If you have not been keeping up with our blog posts in the past few days, let me bring you up to speed with where we left off yesterday. I presented you with a hypothetical situation that involved you as a parent to two children wanting to move across state lines away from an ex-spouse. There is no geographic restriction in place, however. You are also the sole managing conservator of your kids, which means that you hold superior rights in comparison to your ex-spouse when it comes to decision making for your kids. It seems that you would be within your rights to make that move, right?
I actually tend to think that a court would not look favorably upon you if you were to make that kind of move. If you were to file a motion to modify the divorce decree to allow you to make this sort of move and to restrict visitation with your ex-spouse I think you would not be successful. For one, if you are choosing to move the kids a far distance from where their father lives that would likely be a point or two against you in the eyes of a judge. This is especially true if your ex-spouse is an active participant in the lives of your kids.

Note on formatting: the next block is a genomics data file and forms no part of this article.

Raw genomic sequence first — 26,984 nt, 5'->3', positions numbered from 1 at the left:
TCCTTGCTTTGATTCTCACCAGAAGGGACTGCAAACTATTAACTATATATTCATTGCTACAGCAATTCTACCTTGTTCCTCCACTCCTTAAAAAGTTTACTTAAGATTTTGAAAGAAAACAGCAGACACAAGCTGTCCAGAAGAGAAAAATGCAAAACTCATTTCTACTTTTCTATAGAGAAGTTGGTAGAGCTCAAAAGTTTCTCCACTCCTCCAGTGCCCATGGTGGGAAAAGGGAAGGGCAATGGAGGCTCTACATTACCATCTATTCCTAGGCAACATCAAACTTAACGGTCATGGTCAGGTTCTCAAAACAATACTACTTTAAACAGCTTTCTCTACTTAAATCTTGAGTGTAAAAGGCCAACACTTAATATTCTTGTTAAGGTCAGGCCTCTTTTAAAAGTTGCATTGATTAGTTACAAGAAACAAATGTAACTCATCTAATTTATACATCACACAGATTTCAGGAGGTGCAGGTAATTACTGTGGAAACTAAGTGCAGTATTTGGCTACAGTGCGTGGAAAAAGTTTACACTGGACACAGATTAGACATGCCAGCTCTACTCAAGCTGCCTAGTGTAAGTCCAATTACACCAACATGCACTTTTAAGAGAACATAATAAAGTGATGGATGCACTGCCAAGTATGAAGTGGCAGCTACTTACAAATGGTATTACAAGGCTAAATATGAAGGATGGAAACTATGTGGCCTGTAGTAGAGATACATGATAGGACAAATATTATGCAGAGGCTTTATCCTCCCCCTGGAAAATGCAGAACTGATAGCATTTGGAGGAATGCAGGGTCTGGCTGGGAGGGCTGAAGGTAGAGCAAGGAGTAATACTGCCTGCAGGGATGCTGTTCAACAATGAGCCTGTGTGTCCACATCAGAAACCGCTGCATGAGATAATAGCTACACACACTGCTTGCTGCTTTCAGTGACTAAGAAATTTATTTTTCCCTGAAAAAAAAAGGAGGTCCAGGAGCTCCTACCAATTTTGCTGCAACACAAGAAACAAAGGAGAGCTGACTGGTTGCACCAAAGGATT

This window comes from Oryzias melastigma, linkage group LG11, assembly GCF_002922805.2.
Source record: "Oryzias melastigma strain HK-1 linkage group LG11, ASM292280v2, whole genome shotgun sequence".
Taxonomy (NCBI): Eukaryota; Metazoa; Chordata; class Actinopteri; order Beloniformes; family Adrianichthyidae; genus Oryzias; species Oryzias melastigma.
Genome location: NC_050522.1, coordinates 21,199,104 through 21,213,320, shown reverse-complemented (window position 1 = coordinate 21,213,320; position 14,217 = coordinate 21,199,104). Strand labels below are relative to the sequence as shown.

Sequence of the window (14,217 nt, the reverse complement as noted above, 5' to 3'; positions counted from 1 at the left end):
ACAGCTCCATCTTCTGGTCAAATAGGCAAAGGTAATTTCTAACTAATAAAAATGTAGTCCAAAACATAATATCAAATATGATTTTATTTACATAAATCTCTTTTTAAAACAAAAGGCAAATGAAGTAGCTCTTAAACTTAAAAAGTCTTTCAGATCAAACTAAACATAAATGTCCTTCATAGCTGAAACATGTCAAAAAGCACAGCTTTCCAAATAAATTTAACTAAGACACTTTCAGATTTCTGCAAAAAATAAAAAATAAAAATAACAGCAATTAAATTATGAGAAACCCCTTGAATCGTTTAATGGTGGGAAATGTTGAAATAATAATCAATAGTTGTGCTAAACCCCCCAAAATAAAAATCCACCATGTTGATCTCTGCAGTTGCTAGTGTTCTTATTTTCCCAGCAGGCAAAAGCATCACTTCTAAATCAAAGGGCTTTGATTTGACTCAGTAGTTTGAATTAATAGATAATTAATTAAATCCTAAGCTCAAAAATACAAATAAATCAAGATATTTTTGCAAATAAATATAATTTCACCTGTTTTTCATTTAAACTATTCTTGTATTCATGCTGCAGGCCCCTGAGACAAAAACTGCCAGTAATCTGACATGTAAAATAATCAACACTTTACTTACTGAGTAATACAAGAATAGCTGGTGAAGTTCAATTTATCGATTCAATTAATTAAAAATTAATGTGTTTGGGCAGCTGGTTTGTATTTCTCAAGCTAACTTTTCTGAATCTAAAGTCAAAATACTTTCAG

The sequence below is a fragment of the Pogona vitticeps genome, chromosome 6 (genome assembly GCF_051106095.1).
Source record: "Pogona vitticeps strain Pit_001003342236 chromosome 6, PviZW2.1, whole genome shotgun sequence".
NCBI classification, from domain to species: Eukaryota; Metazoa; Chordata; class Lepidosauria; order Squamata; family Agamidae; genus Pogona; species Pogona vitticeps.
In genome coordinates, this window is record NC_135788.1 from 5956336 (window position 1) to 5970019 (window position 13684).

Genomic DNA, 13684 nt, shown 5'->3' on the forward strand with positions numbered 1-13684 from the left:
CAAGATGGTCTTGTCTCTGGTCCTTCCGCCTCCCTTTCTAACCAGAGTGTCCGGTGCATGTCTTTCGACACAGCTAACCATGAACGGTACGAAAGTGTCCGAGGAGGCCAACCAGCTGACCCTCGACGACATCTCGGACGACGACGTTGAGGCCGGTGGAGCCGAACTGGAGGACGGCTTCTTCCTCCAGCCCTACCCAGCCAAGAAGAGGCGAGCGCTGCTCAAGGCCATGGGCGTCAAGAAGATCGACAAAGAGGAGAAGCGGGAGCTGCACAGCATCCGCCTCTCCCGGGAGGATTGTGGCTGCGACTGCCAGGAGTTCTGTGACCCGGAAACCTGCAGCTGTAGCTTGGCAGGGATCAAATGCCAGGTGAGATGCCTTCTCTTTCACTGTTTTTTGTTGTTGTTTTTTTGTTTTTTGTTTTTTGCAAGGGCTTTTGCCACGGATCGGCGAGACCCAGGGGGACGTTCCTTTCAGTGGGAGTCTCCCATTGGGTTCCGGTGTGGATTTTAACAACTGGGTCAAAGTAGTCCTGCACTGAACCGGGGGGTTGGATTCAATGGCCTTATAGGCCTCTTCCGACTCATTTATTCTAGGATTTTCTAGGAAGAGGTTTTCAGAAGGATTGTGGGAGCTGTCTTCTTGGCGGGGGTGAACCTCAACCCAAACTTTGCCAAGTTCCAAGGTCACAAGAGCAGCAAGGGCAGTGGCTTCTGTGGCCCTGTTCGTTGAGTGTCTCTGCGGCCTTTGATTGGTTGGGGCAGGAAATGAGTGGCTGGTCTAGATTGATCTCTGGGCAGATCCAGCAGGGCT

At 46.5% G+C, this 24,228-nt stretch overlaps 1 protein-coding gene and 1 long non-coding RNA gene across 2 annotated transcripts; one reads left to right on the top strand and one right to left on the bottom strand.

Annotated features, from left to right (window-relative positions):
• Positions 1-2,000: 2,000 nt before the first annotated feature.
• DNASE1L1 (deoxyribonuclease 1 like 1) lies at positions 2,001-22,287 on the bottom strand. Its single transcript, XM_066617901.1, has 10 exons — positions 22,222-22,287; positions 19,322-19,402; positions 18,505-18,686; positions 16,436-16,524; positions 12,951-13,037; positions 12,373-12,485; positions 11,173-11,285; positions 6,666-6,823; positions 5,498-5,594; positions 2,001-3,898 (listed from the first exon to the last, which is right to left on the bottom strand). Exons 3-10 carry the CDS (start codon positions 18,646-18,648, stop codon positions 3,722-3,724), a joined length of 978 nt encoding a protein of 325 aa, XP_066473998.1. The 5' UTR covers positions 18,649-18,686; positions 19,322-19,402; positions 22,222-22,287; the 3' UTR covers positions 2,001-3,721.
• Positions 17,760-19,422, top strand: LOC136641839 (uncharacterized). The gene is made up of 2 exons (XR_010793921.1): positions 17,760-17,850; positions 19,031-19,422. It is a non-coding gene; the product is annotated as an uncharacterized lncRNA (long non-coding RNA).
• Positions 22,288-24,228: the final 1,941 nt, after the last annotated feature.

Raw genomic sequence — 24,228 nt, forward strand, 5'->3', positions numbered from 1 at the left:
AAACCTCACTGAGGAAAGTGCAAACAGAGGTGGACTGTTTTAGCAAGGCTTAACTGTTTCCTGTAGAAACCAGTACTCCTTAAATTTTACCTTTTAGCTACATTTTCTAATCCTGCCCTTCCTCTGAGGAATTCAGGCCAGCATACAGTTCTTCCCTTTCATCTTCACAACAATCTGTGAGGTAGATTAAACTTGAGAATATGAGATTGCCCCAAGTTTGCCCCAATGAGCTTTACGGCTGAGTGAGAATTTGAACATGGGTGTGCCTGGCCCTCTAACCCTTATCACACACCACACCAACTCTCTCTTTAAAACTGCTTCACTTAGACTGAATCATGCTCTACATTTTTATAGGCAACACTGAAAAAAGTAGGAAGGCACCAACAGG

Next, if you choose to move your kids away from their father that would seriously harm his ability to take advantage of the time that he is able to take advantage of under the court orders. Significant car and airplane travel not only takes resources to accomplish, but more importantly takes a great deal of time to accomplish. Short periods of visitation are virtually impossible. Weekend visits when you live across town from your kids usually works out well. However, if you live across the country from them travel time eats away at most of a weekend if you want to see your kids.
Next, a court would look at your motivation for leaving Texas and moving to another state with your kids. What reason did you have? You are making a huge change in the life of your children and your rationale for doing so must justify those changes. If your stated reason for moving states is to improve the chances at you landing a job that can sustain your family it would help if you actually are looking for work diligently. If you move to a new state and do not work for an extended period of time then you are really harming your argument.